6. Chapter 1 “To Look without Flinching”: The Greco-Persian Wars, 547–446 BC
    (pp. 11-35)

    It was the summer of 480 BC, and the Great King Xerxes, ruler of the mighty Persian Empire, son of Darius and heir to the Achaemenid throne, King of Kings and beloved of the deity Ahura Mazda, stood at the head of his army, looking down on the object of his revenge: the Greeks. He had every reason to be pleased, and to anticipate swift victory over a ragtag enemy. For months, the largest military force ever seen had marched and rowed to his command, drinking the rivers dry as city after city sent tokens of tribute and submission. The...

  7. Chapter 2 “Only One Omen Is Best”: The Theban Wars, 382–362 BC
    (pp. 36-67)

    Peace between the Greeks and the Persians meant exactly that: an end to war between the Greeks and the Persian king, not universal tranquillity. The Greeks were now free to fight each other with all the energy and passion their vibrant culture could unleash. Hellenic culture was imbued with a warrior premise—a high valuation placed on warrior prowess, proven in highly ritualized infantry combat—that made it very difficult to prevent a new round of internecine fighting. The defensive alliance in the Aegean Sea created by the Athenians to counter the Persians had brought secure trade routes and sound...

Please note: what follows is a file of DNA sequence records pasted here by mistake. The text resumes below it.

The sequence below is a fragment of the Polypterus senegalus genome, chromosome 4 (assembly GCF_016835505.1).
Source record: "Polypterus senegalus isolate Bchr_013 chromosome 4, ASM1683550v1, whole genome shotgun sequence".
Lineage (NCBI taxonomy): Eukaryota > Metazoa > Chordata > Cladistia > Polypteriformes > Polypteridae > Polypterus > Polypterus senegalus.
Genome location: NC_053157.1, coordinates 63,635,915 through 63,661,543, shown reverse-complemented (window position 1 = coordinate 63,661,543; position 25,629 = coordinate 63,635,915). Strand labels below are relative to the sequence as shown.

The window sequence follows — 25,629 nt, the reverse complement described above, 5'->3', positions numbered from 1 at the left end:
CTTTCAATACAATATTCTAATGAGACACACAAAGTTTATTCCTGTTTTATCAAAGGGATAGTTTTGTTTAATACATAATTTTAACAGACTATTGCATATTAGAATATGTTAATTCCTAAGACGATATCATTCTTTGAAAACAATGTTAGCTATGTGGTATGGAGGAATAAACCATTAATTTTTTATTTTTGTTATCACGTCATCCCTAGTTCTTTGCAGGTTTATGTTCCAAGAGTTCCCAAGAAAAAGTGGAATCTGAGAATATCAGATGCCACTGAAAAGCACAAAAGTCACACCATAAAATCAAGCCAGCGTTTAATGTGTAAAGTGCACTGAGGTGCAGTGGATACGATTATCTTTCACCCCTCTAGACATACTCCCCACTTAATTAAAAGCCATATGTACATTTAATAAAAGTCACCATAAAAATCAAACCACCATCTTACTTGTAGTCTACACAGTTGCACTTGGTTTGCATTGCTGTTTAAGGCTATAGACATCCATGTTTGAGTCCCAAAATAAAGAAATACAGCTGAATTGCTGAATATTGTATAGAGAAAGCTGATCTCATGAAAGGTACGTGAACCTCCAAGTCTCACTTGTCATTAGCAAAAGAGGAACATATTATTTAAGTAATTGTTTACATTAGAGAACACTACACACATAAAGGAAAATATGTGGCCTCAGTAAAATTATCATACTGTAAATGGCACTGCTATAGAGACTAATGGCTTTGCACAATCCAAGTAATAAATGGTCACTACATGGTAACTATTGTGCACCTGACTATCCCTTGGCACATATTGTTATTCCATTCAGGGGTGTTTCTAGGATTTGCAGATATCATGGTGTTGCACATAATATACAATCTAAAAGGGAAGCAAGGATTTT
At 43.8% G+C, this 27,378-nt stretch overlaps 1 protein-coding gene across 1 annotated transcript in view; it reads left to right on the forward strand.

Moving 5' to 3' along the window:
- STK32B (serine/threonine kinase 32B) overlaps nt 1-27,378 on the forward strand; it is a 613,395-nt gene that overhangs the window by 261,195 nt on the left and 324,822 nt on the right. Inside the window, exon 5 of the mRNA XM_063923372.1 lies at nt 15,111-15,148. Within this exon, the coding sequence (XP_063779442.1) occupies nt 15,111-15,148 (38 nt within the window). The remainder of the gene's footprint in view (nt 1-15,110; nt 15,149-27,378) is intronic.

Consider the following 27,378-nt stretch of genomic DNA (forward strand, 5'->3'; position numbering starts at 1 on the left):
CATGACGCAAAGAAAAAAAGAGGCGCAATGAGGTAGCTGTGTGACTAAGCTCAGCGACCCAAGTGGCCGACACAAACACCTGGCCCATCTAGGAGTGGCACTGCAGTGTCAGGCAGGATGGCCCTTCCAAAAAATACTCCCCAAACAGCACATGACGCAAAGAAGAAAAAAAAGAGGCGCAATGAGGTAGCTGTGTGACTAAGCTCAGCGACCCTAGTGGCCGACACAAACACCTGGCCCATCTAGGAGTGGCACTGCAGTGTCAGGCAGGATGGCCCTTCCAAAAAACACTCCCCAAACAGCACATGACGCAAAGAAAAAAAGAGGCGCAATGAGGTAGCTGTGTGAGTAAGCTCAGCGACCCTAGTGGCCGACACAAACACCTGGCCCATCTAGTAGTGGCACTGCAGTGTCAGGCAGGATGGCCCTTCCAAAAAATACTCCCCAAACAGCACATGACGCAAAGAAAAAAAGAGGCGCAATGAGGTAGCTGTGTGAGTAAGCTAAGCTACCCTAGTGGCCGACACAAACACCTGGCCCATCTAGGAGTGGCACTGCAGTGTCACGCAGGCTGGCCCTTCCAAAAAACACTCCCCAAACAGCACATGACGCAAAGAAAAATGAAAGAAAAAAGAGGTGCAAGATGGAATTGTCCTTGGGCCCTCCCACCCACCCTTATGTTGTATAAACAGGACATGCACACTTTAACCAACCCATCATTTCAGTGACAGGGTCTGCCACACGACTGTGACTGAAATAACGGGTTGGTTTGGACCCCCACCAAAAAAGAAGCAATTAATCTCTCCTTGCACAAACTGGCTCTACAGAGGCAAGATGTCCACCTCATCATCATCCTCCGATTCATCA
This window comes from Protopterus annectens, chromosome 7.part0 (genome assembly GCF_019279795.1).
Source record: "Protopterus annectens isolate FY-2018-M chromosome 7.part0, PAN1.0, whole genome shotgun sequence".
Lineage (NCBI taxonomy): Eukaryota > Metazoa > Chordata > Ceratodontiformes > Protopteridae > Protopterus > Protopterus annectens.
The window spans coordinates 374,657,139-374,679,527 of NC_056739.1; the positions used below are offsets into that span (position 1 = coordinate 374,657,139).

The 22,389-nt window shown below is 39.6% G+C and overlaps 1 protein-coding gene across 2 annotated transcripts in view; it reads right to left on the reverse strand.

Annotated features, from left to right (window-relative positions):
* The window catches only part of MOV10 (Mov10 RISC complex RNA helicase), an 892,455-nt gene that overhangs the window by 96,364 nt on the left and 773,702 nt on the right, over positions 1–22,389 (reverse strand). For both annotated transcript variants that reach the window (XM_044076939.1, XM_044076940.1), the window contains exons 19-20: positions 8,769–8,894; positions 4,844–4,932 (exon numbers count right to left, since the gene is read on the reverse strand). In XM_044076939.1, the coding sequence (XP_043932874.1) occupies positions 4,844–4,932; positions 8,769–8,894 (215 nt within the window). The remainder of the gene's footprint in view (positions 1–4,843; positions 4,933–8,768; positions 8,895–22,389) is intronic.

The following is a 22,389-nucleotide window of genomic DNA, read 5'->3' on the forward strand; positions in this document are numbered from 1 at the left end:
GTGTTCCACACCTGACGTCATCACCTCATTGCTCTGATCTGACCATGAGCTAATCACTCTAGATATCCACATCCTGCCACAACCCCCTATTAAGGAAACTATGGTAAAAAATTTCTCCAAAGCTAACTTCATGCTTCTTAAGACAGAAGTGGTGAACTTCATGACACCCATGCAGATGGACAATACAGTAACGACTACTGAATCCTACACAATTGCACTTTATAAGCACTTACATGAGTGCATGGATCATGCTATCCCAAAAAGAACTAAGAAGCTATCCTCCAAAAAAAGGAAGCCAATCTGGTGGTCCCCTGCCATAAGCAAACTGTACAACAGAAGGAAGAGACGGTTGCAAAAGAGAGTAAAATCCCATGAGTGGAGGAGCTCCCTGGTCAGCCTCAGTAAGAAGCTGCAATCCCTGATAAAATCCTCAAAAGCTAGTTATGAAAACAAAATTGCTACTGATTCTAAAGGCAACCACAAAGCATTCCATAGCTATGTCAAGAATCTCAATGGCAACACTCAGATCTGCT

8. Chapter 3 “I Will Have My Opponent”: The Second Punic War, 218–201 BC
    (pp. 68-108)

    Ancient Greek historians were masters at reporting grand synchronisms in their affairs: implausible parallels between widely separated events, connected by an idea. Such is the story of the battle of Himera, which goes like this: in September of 480 BC, on the very same day that Xerxes mounted his golden throne over the bay of Salamis, one Hamilcar of Carthage, with 300,000 men and thousands of ships, rowed into battle off Sicily, near the town of Himera. He was as confident of victory over his Greek enemies as was Xerxes—and just as shattered by his defeat. The precise dates...

  9. Chapter 4 “A Prince Necessary Rather Than Good”: The Campaigns of Aurelian, AD 270–275
    (pp. 109-140)

    In the centuries after the Second Punic War, the Roman Empire rose to unrivaled dominance over the Western world. After a tumultuous transformation from a republic into a monarchy in the first century BC, Rome brought tens of millions of people into the longest period of peace, law, and stable government yet experienced. But the imperialPax Romanawas based upon the undivided power of one man, and only an unchallenged transfer of command to a new emperor could preserve the peace beyond his lifetime. In AD 192 the succession failed—the first failure since the death of Nero in...

  10. Chapter 5 “The Hard Hand of War”: Sherman’s March through the American South, AD 1864–1865
    (pp. 141-183)